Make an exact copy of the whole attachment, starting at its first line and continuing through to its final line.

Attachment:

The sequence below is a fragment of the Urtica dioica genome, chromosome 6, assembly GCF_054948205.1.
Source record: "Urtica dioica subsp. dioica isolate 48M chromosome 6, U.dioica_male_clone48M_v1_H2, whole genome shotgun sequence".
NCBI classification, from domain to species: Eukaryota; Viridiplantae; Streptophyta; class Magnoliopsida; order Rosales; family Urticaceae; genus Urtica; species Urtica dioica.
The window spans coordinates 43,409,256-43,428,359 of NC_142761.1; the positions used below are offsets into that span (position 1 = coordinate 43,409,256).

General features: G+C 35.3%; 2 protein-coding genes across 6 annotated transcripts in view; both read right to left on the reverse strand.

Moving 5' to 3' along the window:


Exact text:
The sequence below is a fragment of the Urtica dioica genome, chromosome 6, assembly GCF_054948205.1.
Source record: "Urtica dioica subsp. dioica isolate 48M chromosome 6, U.dioica_male_clone48M_v1_H2, whole genome shotgun sequence".
NCBI classification, from domain to species: Eukaryota; Viridiplantae; Streptophyta; class Magnoliopsida; order Rosales; family Urticaceae; genus Urtica; species Urtica dioica.
The window spans coordinates 43,409,256-43,428,359 of NC_142761.1; the positions used below are offsets into that span (position 1 = coordinate 43,409,256).

General features: G+C 35.3%; 2 protein-coding genes across 6 annotated transcripts in view; both read right to left on the reverse strand.

Moving 5' to 3' along the window: